Heteromunia pectoralis 

Scope: Global
Language: English

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Taxonomy [top]

Kingdom Phylum Class Order Family
Animalia Chordata Aves Passeriformes Estrildidae

Scientific Name: Heteromunia pectoralis (Gould, 1841)
Common Name(s):
English Pictorella Mannikin, Pictorella Munia
Taxonomic Source(s): Christidis, L. and Boles, W.E. 2008. Systematics and Taxonomy of Australian Birds. CSIRO Publishing, Collingwood, Australia.

Assessment Information [top]

Red List Category & Criteria: Least Concern ver 3.1
Year Published: 2016
Date Assessed: 2016-10-01
Assessor(s): BirdLife International
Reviewer(s): Butchart, S. & Symes, A.
Facilitator/Compiler(s): Bird, J., Butchart, S., Benstead, P., Garnett, S.
This species has a very large range, and hence does not approach the thresholds for Vulnerable under the range size criterion (Extent of Occurrence <20,000 km2 combined with a declining or fluctuating range size, habitat extent/quality, or population size and a small number of locations or severe fragmentation). Despite the fact that the population trend appears to be decreasing, the decline is not believed to be sufficiently rapid to approach the thresholds for Vulnerable under the population trend criterion (>30% decline over ten years or three generations). The population size has not been quantified, but it is not believed to approach the thresholds for Vulnerable under the population size criterion (<10,000 mature individuals with a continuing decline estimated to be >10% in ten years or three generations, or with a specified population structure). For these reasons the species is evaluated as Least Concern.
Previously published Red List assessments:

Geographic Range [top]

Range Description:This species is found in northern Australia, between the Fitzroy River Valley, Western Australia, and the upper Burdekin and central-western Cape York Peninsula, Queensland.
Countries occurrence:
Additional data:
Continuing decline in area of occupancy (AOO):Unknown
Extreme fluctuations in area of occupancy (AOO):NoEstimated extent of occurrence (EOO) - km2:1940000
Continuing decline in extent of occurrence (EOO):UnknownExtreme fluctuations in extent of occurrence (EOO):No
Continuing decline in number of locations:Unknown
Extreme fluctuations in the number of locations:No
Range Map:Click here to open the map viewer and explore range.

Population [top]

Population:The global population size has not been quantified, but the species is described as uncommon or locally common. In 2006 the species was abundant at Mornington Station, central Kimberley (S. Legge in litt. 2006) and large flocks were seen in Nathan River National Park, south-west Gulf of Carpentaria (D. Hooper in litt. 2006). Numbers have been roughly estimated at c.50,000 individuals but this appears to fluctuate greatly.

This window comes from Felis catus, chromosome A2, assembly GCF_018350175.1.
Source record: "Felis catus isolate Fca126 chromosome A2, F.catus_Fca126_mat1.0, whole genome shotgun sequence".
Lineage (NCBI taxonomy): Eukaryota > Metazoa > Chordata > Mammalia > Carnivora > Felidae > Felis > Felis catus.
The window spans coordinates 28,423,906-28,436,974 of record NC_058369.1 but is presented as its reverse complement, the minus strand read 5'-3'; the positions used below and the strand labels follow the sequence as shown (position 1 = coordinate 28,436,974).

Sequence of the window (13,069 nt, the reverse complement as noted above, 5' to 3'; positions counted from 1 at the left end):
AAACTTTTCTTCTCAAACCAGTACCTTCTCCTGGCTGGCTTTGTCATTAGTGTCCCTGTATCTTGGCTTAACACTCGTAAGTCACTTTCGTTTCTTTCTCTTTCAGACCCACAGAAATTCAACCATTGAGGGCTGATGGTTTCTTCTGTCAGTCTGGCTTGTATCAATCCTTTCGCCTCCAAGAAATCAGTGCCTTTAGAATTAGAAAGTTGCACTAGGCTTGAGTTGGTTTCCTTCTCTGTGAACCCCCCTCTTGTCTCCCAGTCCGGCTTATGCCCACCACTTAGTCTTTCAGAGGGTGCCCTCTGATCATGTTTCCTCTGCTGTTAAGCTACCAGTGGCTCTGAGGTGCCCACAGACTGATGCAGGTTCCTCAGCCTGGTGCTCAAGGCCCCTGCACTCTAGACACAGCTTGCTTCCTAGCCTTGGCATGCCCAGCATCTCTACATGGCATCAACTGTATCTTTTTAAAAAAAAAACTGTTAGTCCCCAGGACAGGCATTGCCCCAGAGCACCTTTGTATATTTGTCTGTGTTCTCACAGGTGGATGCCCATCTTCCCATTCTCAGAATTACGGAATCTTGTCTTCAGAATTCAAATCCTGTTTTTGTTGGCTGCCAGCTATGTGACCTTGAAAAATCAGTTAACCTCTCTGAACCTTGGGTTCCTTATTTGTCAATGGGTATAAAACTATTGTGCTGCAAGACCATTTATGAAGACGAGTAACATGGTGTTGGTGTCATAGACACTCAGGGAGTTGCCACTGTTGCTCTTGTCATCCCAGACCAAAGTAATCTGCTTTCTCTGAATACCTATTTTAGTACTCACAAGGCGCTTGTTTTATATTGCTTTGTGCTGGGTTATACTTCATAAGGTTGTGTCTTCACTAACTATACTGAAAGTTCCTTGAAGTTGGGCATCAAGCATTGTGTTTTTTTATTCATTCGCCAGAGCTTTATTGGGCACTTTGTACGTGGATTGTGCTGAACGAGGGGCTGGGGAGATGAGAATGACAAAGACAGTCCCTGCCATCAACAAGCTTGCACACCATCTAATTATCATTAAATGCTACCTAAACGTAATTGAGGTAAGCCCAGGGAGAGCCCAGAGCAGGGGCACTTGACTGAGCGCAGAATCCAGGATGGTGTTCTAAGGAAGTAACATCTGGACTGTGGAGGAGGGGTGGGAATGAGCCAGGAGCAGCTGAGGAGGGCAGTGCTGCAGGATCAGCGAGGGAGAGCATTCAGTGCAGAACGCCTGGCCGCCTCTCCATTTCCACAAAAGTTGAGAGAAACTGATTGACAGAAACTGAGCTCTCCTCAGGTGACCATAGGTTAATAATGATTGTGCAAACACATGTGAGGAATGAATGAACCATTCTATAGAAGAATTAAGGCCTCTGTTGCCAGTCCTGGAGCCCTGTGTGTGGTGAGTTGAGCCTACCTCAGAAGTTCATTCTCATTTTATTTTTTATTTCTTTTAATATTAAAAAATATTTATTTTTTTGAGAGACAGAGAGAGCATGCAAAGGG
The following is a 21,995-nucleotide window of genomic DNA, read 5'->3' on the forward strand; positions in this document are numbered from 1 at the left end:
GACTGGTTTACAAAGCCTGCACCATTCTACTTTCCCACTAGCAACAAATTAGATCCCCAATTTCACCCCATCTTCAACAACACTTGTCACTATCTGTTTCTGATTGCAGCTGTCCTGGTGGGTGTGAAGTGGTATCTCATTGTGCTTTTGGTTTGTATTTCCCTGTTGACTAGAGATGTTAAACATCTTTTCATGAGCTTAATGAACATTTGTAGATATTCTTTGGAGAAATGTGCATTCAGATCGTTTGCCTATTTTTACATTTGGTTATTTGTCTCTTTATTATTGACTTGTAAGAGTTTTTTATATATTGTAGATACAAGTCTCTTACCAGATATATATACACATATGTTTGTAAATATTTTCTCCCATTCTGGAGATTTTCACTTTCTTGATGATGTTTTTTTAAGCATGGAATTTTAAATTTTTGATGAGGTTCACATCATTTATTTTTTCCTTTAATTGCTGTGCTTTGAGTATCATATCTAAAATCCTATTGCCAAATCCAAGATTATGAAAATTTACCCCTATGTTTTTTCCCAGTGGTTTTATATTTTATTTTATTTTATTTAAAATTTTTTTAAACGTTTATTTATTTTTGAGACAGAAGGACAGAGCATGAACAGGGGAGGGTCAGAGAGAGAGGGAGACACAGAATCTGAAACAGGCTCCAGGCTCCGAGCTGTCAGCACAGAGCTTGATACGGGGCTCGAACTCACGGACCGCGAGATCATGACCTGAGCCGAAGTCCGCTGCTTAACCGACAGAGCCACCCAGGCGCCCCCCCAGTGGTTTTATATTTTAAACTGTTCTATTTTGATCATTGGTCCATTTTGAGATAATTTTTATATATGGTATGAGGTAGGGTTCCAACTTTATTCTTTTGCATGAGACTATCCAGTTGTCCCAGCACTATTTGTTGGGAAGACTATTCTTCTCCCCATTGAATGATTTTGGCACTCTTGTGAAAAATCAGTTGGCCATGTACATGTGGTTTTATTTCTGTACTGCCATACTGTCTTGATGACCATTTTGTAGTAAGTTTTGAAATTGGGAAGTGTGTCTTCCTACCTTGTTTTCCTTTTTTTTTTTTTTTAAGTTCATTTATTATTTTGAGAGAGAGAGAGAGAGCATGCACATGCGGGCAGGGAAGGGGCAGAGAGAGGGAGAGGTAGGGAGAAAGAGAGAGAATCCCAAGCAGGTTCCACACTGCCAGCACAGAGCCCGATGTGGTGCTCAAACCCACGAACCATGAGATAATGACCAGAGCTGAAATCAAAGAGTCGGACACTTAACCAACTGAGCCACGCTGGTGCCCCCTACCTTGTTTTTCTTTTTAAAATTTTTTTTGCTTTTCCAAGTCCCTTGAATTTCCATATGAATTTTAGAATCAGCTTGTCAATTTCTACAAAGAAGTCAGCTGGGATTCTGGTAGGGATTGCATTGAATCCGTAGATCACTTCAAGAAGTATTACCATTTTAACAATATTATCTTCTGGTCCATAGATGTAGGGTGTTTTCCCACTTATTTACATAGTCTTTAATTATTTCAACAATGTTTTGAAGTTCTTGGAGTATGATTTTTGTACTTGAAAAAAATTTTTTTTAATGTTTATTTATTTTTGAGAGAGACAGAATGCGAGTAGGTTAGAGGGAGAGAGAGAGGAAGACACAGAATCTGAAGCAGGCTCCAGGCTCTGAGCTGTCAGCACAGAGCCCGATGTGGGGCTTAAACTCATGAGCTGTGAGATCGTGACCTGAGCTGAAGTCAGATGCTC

Trend Justification:  The population is suspected to be in decline owing to ongoing habitat destruction. The mobility of the species, however, makes its status difficult to assess, and the analyses of changes in reporting rate over the last 25 years failed to reveal clear trends, with increases in frequency indicated in half the regions where the species occurs, decreases in four and stability in two.
Current Population Trend:Decreasing
Additional data:
Number of mature individuals:UnknownContinuing decline of mature individuals:Unknown
Extreme fluctuations:NoPopulation severely fragmented:No
Continuing decline in subpopulations:Unknown
Extreme fluctuations in subpopulations:NoAll individuals in one subpopulation:No

Habitat and Ecology [top]

Habitat and Ecology:The age ratio in flocks at Mornington Station ranged from 1 adult to every 20 juveniles to 1 adult to every 40 juveniles highlighting the temporal variability in the species's population size.
Continuing decline in area, extent and/or quality of habitat:Unknown
Generation Length (years):3
Movement patterns:Nomadic

Threats [top]

Major Threat(s): An increase in the incidence of airsac mite, which also affects the threatened Gouldian Finch Erythrura gouldiae, may be indicative of a decline or of environmental stress from other causes. Changes in the burning regime, and the introduction of stock including cattle, sheep and horses, are likely to have affected the species, but the mechanism by which this has occurred is unknown. Owing to the lack of firm evidence for population trends, further moitoring of population size and potential threats are warranted.

Citation: BirdLife International. 2016. Heteromunia pectoralis. The IUCN Red List of Threatened Species 2016: e.T22719908A94651197. . Downloaded on 23 May 2018.
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